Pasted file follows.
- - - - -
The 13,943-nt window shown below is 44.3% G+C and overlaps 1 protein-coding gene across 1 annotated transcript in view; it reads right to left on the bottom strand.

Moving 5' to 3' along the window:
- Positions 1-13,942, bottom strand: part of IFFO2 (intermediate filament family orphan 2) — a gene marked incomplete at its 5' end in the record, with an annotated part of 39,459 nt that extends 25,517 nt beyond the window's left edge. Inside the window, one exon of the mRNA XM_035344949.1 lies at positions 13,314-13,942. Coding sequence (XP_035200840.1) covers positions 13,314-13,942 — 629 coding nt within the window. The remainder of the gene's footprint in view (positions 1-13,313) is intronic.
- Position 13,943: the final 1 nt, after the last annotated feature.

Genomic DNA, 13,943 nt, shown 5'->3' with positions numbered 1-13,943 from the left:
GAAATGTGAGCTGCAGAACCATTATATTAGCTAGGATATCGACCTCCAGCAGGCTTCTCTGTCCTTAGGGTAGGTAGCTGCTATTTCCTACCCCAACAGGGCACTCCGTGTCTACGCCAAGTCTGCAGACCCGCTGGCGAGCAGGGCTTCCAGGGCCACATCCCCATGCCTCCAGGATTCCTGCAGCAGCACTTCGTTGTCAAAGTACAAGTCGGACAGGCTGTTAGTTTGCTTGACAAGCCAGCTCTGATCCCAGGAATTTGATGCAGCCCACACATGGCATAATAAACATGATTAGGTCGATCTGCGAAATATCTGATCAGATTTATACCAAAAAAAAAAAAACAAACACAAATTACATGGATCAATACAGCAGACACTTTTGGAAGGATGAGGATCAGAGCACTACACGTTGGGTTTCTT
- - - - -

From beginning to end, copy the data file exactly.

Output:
The 13,943-nt window shown below is 44.3% G+C and overlaps 1 protein-coding gene across 1 annotated transcript in view; it reads right to left on the bottom strand.

Moving 5' to 3' along the window:
- Positions 1-13,942, bottom strand: part of IFFO2 (intermediate filament family orphan 2) — a gene marked incomplete at its 5' end in the record, with an annotated part of 39,459 nt that extends 25,517 nt beyond the window's left edge. Inside the window, one exon of the mRNA XM_035344949.1 lies at positions 13,314-13,942. Coding sequence (XP_035200840.1) covers positions 13,314-13,942 — 629 coding nt within the window. The remainder of the gene's footprint in view (positions 1-13,313) is intronic.
- Position 13,943: the final 1 nt, after the last annotated feature.

Genomic DNA, 13,943 nt, shown 5'->3' with positions numbered 1-13,943 from the left:
GAAATGTGAGCTGCAGAACCATTATATTAGCTAGGATATCGACCTCCAGCAGGCTTCTCTGTCCTTAGGGTAGGTAGCTGCTATTTCCTACCCCAACAGGGCACTCCGTGTCTACGCCAAGTCTGCAGACCCGCTGGCGAGCAGGGCTTCCAGGGCCACATCCCCATGCCTCCAGGATTCCTGCAGCAGCACTTCGTTGTCAAAGTACAAGTCGGACAGGCTGTTAGTTTGCTTGACAAGCCAGCTCTGATCCCAGGAATTTGATGCAGCCCACACATGGCATAATAAACATGATTAGGTCGATCTGCGAAATATCTGATCAGATTTATACCAAAAAAAAAAAAACAAACACAAATTACATGGATCAATACAGCAGACACTTTTGGAAGGATGAGGATCAGAGCACTACACGTTGGGTTTCTT